Welcome, however, had much more serious reasons for making odd-shaped boards. Jason’s own words work better than mine:
“I was just so bored of skateboarding. There wasn’t a single company that we could identify with. It was an amalgamation of everyone just kinda sucking and mailing it in. So Nolan (Johnson, a Welcome rider) and I were like, ‘We should do a company of all these things that we love just for ourselves.’ And it started out with one shape—wouldn’t it be cool to do a punk point with a rounded tail?—and from there, it became more experimental as it started working. It was like I put up our freak flag and all these weirdos were like, ‘Not only is this functional and it looks good and you look down and feel cool, it’s a statement saying that I reject everything you guys are about.’ ”
”Not only is this functional and you look down and feel cool, it’s a statement saying that I reject everything you guys are about.”
David from Surprise has a similar philosophy: “I’ve always thought that one of skateboarding’s biggest assets was that it encouraged us to push the boundaries. From the actual act of skating to the graphics and decks that we employ, there are numerous opportunities to express (or discover) who we are. As creative as we think we are, skateboarders still all go back to that standard 7ply deck. It has always seemed to me that each new deck presented a chance to explore skateboarding further. Why wouldn’t you take a chance and go from a Real deck to a Welcome deck to a Scum Co. deck or whatever? That’s the fun stuff. A new set up is awesome, why wouldn’t you want it to be a new adventure each time?”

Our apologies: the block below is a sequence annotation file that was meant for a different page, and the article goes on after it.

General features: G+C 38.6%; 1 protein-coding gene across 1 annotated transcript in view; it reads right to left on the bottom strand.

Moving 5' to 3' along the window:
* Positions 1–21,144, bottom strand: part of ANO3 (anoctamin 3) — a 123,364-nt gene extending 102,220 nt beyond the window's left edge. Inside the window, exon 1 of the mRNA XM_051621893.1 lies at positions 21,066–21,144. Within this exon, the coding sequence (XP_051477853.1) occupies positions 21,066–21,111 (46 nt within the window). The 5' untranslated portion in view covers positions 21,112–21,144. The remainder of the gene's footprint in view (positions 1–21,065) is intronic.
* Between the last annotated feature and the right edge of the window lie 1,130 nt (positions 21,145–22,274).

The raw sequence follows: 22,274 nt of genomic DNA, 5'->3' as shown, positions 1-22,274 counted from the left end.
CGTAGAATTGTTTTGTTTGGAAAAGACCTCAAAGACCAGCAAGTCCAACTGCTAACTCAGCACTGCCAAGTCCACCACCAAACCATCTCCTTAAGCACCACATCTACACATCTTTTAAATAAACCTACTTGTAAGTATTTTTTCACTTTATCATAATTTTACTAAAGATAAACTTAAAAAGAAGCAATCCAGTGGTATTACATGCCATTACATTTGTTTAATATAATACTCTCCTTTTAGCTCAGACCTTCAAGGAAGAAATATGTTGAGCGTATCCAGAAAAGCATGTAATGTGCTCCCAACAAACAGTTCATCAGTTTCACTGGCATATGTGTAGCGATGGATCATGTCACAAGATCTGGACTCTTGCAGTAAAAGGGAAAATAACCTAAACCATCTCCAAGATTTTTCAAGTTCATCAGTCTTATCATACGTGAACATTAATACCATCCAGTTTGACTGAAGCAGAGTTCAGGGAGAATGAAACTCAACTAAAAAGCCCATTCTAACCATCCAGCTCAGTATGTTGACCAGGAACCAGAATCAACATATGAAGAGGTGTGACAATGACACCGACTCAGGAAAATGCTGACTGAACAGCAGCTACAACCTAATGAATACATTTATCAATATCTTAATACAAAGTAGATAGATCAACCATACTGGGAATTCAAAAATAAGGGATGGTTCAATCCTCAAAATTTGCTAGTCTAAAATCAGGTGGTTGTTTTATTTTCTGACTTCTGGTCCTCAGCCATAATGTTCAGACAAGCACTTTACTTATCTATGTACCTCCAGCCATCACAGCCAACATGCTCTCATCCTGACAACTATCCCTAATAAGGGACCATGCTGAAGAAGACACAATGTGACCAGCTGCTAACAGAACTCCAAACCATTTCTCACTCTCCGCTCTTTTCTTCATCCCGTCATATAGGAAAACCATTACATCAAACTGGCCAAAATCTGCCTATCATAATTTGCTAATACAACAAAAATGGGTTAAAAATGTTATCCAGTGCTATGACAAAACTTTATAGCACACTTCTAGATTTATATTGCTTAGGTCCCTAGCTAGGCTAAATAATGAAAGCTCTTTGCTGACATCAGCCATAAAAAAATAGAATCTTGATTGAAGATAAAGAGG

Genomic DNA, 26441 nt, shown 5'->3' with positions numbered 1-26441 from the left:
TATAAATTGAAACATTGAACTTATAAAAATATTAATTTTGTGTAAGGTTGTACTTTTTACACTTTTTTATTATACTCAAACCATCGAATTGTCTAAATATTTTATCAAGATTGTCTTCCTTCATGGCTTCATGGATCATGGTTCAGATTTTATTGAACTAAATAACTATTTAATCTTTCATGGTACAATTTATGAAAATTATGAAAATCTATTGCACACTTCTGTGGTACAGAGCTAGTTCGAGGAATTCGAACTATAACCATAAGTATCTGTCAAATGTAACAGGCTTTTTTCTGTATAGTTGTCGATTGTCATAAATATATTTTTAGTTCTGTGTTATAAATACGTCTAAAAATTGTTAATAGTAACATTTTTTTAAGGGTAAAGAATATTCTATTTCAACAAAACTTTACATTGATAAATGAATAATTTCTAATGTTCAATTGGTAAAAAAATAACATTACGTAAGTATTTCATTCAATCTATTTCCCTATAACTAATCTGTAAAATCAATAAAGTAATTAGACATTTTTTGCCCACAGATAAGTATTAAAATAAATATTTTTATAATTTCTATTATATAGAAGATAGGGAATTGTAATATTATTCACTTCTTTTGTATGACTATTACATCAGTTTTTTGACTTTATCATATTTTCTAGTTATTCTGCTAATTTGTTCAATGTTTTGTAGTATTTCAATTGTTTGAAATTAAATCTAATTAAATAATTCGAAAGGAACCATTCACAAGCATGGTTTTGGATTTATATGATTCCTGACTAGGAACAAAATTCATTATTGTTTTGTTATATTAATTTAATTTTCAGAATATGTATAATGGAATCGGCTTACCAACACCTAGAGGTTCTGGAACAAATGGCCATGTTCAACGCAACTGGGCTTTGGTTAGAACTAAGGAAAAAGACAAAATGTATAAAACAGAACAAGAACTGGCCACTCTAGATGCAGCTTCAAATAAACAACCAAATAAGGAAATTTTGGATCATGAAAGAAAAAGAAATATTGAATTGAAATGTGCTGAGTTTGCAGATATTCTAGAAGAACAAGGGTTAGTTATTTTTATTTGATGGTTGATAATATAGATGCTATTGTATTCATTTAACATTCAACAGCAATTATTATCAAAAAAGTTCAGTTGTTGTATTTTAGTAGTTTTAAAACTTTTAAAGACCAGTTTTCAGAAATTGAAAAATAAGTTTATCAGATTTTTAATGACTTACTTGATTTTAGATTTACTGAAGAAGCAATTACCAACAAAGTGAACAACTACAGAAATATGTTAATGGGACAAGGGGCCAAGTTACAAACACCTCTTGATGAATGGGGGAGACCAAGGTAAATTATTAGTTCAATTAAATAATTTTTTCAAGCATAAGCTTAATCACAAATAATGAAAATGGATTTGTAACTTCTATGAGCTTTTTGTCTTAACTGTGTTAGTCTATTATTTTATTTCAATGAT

Lucero: “Dude, let’s face it—skateboarding isn’t a big deal. It really isn’t. It’s hanging out with friends at a curb and drinking a Coke, talking about the girl you like or how much school sucks or how rad your board looks or whatever. And that’s what weird shaped boards mean, man. They’re a starting point to remember that skating is supposed to be fun. And they just look better. They bring some style back to skating. You can look like an actual individual. And that’s pretty much what skateboarding is supposed to be about. And when you make or skate odd-shaped boards, you learn more about how the boards are made and how all these little details and measurements matter. Anything that makes you more knowledgeable and aware of your board is good for skaters and good for skateboarding.”
For these brands, non-popsicle boards serve a very specific function. They act as a physical rejection of what skateboarding seems to have evolved into. By reclaiming, and improving upon, an aspect of skateboarding’s past, brands like Surprise, Elephant, and Black Label (to name a few), are taking a strong stance that skateboarding used to mean something—even if was just the one place that weird kids could be weird. The returning interest in shaped boards is another part of a trend that I’ve spoken about before: the increasing importance of companies willing to take risks in order to keep skating weird, to remind us that skating is actually about fun, that it’s more than arena contests, big shoe companies, and churning out the same boring products day after day.